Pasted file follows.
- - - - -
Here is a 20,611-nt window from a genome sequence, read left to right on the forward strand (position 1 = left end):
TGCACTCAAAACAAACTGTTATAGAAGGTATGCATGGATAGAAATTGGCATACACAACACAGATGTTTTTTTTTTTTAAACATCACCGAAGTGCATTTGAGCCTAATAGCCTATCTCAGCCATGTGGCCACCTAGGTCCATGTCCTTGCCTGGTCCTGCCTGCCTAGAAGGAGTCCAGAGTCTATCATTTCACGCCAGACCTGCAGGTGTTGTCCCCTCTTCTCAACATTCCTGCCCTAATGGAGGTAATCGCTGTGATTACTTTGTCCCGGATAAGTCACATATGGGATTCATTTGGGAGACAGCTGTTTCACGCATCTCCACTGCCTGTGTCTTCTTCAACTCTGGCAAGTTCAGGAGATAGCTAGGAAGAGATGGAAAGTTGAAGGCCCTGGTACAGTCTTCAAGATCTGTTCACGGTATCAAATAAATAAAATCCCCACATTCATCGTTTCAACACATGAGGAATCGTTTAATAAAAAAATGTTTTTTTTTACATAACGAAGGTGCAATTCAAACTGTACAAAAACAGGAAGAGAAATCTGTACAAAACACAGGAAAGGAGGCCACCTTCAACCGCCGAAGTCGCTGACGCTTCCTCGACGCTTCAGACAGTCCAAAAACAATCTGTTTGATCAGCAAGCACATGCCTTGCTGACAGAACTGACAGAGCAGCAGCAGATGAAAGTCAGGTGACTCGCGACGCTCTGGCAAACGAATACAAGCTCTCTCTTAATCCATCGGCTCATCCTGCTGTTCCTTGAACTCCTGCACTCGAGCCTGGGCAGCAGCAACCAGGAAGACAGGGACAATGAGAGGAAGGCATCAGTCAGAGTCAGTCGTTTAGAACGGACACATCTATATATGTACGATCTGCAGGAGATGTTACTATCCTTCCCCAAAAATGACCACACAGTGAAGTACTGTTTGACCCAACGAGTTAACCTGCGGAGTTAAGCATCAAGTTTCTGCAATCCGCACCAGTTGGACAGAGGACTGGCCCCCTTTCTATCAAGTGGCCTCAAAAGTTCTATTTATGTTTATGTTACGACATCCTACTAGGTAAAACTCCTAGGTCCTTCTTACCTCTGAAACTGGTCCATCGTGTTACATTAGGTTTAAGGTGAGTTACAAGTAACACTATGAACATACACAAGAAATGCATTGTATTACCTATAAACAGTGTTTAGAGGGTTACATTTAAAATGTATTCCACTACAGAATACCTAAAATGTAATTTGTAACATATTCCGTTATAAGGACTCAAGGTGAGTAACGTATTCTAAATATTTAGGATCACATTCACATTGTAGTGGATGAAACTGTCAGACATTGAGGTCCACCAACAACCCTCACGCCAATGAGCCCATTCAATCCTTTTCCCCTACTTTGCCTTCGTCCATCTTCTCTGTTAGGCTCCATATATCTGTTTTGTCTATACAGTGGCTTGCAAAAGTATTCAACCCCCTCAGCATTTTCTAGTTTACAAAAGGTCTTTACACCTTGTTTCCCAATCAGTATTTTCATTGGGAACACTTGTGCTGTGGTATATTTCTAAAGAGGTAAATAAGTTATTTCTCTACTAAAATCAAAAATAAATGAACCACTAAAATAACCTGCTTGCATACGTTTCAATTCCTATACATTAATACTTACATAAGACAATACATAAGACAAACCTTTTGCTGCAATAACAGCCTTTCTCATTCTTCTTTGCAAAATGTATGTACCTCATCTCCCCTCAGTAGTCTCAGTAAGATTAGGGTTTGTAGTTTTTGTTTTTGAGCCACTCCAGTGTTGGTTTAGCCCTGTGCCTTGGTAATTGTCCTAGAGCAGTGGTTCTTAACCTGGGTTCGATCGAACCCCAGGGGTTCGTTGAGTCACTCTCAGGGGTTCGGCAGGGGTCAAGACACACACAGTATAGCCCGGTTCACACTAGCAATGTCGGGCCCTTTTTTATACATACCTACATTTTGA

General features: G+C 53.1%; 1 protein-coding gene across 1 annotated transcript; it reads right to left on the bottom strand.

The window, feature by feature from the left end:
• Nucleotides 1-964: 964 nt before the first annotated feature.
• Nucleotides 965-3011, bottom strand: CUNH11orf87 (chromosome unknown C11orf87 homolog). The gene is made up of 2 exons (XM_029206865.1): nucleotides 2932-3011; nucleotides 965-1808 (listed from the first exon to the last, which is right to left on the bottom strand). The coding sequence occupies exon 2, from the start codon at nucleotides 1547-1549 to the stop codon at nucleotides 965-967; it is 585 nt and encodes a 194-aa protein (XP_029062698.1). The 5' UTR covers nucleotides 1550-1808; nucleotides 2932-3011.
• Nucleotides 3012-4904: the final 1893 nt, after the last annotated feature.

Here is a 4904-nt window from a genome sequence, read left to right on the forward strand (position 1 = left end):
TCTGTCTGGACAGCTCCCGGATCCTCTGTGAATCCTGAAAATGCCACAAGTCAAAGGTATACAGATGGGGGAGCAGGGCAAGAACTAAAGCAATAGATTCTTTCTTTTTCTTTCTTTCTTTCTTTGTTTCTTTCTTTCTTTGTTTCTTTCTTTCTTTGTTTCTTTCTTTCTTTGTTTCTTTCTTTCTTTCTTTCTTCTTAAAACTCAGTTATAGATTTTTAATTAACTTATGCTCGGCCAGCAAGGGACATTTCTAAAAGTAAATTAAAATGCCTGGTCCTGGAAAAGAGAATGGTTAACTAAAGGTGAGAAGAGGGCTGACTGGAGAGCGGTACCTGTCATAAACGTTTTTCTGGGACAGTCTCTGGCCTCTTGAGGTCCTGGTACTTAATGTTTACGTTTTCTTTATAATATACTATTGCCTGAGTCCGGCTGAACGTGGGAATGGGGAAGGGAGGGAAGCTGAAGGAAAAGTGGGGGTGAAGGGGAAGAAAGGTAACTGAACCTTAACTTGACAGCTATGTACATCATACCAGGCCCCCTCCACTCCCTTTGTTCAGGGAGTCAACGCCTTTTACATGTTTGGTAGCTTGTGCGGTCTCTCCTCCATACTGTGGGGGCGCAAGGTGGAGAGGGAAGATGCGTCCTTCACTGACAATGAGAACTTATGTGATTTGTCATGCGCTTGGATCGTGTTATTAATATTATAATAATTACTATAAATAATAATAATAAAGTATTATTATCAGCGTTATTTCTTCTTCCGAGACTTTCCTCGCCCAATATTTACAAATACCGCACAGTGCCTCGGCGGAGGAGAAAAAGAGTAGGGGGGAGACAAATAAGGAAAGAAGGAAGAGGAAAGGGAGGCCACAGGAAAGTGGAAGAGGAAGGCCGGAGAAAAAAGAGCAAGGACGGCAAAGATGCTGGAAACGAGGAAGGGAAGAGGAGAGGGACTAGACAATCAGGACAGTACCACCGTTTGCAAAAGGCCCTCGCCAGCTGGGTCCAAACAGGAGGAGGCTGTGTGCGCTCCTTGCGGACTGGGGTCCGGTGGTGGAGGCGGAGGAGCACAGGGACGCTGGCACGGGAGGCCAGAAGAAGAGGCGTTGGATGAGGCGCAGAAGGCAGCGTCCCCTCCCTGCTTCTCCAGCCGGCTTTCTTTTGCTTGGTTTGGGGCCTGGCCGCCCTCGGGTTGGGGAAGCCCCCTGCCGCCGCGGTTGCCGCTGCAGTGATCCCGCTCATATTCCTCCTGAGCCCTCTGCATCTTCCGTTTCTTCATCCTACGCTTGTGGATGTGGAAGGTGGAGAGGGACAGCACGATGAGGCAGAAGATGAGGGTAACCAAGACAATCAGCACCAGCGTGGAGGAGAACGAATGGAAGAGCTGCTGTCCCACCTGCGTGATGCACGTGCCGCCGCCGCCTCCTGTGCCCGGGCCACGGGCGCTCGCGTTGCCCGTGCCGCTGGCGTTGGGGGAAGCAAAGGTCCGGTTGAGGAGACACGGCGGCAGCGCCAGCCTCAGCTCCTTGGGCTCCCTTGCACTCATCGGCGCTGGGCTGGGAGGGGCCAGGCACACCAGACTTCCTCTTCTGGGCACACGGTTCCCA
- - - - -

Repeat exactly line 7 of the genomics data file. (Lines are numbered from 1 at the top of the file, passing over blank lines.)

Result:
• Nucleotides 3012-4904: the final 1893 nt, after the last annotated feature.